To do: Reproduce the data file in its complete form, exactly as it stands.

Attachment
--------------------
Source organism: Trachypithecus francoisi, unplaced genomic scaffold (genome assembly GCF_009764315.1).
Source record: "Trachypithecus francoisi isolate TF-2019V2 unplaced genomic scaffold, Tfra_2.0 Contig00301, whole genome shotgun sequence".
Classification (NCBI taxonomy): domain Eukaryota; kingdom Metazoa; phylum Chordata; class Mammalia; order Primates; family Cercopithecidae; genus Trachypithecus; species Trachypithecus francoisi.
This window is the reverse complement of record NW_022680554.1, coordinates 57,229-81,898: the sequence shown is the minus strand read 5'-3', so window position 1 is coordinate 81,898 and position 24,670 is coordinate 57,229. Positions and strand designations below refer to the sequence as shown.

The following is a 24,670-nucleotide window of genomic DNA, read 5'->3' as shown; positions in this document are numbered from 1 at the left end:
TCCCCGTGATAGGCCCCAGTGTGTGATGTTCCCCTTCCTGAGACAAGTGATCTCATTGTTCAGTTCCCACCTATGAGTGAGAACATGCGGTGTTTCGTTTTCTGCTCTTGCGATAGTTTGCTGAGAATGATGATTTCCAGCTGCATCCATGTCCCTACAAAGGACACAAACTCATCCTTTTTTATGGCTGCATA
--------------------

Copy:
Source organism: Trachypithecus francoisi, unplaced genomic scaffold (genome assembly GCF_009764315.1).
Source record: "Trachypithecus francoisi isolate TF-2019V2 unplaced genomic scaffold, Tfra_2.0 Contig00301, whole genome shotgun sequence".
Classification (NCBI taxonomy): domain Eukaryota; kingdom Metazoa; phylum Chordata; class Mammalia; order Primates; family Cercopithecidae; genus Trachypithecus; species Trachypithecus francoisi.
This window is the reverse complement of record NW_022680554.1, coordinates 57,229-81,898: the sequence shown is the minus strand read 5'-3', so window position 1 is coordinate 81,898 and position 24,670 is coordinate 57,229. Positions and strand designations below refer to the sequence as shown.

The following is a 24,670-nucleotide window of genomic DNA, read 5'->3' as shown; positions in this document are numbered from 1 at the left end:
TCCCCGTGATAGGCCCCAGTGTGTGATGTTCCCCTTCCTGAGACAAGTGATCTCATTGTTCAGTTCCCACCTATGAGTGAGAACATGCGGTGTTTCGTTTTCTGCTCTTGCGATAGTTTGCTGAGAATGATGATTTCCAGCTGCATCCATGTCCCTACAAAGGACACAAACTCATCCTTTTTTATGGCTGCATA